A study released today, co-authored by environmental medicine expert Dr. Sheela Sathyanarayana of the Seattle Children’s Research Institute Center for Child Health, Behavior and Development, reports male infants whose mothers were exposed to chemicals called phthalates during pregnancy may have a greater risk of future infertility and other reproductive health issues.

The study, published in the journal Human Reproduction, included over 700 infants and demonstrated that even at low levels, environmental exposure to these common chemicals can adversely affect male genital development, which in turn may impact male reproductive health later in life.

Specifically, researchers found that male children of mothers who were exposed to a phthalate, DEHP, during the first trimester of pregnancy were born with a significantly shorter anogenital distance (AGD), the distance between the genitals and the anus. Shorter AGD in males has previously been linked to infertility and low sperm count. No changes were seen in girls, which is consistent with other studies. This is the largest study to-date on the association between phthalates and AGD.

“This study helps expecting mothers better understand what chemicals in our environment may impact the health of their sons later in life,” Sathyanarayana said. “Phthalates are all around us and it’s important that parents are armed with this information so they can take appropriate steps to reduce their exposure.”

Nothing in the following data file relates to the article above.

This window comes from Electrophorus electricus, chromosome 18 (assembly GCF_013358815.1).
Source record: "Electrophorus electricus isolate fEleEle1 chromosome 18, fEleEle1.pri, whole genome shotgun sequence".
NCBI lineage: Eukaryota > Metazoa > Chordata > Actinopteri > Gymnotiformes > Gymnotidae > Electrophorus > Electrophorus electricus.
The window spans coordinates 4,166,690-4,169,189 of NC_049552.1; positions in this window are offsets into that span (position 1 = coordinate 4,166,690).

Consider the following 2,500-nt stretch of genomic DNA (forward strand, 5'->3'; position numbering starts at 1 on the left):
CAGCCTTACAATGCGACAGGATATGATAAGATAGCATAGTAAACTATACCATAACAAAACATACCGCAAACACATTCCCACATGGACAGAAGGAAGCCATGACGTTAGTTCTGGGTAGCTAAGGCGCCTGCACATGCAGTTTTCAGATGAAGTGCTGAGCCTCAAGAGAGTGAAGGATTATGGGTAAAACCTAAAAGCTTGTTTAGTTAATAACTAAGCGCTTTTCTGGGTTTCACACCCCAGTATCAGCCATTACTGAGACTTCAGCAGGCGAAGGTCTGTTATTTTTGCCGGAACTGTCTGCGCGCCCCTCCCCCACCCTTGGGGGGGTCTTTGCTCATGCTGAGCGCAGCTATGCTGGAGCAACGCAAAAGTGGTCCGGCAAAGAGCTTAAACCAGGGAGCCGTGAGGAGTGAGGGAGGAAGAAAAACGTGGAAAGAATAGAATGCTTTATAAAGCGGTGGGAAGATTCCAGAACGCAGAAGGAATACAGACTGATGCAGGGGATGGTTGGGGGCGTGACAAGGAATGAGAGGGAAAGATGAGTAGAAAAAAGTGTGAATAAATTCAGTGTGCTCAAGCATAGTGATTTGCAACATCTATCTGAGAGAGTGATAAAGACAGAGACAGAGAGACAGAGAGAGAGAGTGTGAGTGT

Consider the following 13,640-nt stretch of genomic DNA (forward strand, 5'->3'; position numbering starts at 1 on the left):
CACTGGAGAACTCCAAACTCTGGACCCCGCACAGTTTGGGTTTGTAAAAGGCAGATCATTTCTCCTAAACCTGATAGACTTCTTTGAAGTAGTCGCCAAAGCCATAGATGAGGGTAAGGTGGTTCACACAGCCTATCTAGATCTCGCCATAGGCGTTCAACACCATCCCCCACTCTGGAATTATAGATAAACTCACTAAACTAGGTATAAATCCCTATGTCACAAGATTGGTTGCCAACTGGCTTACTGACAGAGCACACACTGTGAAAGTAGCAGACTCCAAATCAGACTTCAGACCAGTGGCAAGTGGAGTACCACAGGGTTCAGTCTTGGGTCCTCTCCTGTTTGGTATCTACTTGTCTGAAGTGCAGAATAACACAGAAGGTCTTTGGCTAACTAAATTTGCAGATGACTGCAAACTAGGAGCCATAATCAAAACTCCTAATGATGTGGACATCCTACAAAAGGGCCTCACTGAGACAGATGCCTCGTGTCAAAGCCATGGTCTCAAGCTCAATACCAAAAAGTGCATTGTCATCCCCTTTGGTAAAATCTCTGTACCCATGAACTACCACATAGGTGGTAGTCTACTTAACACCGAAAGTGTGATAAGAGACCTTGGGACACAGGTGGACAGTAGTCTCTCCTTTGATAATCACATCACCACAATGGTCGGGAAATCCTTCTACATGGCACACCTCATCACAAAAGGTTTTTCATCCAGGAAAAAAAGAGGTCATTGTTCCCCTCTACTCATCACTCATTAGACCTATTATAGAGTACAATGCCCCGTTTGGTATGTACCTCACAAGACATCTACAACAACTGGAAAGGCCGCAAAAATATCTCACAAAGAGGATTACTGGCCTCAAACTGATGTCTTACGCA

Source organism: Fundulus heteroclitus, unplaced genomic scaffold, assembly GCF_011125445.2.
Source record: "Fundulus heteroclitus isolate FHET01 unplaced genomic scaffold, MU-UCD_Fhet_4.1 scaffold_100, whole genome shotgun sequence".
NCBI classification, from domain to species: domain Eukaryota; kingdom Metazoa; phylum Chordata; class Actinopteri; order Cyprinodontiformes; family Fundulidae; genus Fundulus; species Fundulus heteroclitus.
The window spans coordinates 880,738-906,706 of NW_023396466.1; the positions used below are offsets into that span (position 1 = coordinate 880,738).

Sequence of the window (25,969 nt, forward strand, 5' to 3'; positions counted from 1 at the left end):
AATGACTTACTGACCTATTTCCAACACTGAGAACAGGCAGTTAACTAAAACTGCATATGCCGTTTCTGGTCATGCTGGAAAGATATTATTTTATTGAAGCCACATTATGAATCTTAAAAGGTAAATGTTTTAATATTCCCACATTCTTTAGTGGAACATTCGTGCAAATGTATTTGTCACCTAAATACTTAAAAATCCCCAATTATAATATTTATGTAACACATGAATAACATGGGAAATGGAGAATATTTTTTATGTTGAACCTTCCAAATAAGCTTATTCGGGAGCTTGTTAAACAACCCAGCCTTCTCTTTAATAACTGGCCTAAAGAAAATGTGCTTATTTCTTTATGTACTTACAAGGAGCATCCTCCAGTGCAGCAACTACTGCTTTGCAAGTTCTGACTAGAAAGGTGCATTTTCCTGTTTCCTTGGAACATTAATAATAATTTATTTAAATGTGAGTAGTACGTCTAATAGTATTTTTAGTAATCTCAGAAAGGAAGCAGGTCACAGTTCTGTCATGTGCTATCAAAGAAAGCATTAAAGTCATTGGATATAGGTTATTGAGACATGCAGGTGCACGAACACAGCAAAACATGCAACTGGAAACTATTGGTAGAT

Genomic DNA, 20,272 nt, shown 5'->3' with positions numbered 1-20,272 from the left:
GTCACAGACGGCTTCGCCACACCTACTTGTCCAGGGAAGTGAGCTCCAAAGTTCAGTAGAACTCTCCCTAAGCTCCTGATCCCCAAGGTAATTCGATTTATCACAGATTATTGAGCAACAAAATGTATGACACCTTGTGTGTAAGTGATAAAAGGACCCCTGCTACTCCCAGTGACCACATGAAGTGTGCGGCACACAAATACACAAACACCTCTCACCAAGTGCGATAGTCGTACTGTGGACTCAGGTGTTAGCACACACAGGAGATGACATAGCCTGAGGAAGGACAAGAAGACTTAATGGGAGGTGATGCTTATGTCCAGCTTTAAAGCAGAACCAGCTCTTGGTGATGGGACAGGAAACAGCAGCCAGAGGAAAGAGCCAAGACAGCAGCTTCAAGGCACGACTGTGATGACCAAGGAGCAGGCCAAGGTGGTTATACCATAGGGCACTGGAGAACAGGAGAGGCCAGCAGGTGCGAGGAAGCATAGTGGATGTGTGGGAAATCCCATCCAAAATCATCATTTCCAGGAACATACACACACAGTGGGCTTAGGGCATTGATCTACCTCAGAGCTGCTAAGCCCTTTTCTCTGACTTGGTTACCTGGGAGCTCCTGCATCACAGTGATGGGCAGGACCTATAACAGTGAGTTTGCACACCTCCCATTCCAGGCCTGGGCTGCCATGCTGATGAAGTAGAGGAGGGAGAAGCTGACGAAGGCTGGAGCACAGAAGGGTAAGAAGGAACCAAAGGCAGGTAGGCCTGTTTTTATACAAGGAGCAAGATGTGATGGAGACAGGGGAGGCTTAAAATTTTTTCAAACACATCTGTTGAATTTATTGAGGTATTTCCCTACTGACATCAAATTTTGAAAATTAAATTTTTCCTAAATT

What are phthalates?

Phthalates are man-made chemicals used to soften and increase the flexibility of plastic and vinyl products. The most common products containing these chemicals include: medical tubing, food storage containers, flooring, wallpaper, shampoo, lotion makeup and perfume. Phthalates can affect hormones such as estrogen and testosterone and can potentially interfere with normal growth and brain development.

Reducing your family’s exposure:

Sathyanarayana shares some tips families can follow to reduce their phthalate exposure:

  • Buy low-fat dairy products such as skim milk and low fat cheeses. Avoid high fat foods such as cream, whole milk and fatty meats.
  • Buy fresh or frozen fruits and vegetables. Avoid canned and processed foods.
  • Minimize personal care product use, which can contain high levels of phthalates.
  • Use glass, stainless steel, ceramic or wood to hold and store foods instead of plastics.
  • Do not microwave foods/beverages in plastic.
  • Encourage frequent hand washing to remove chemicals from children’s hands.
  • Take shoes off at home to avoid tracking in dust that may contain these chemicals.
  • Keep carpets/windowsills clean. Vacuum and wet dust frequently to minimize dust that may contain these chemicals.

If plastics cannot be avoided, try to ensure that you are not using plastics with the following symbol.

 

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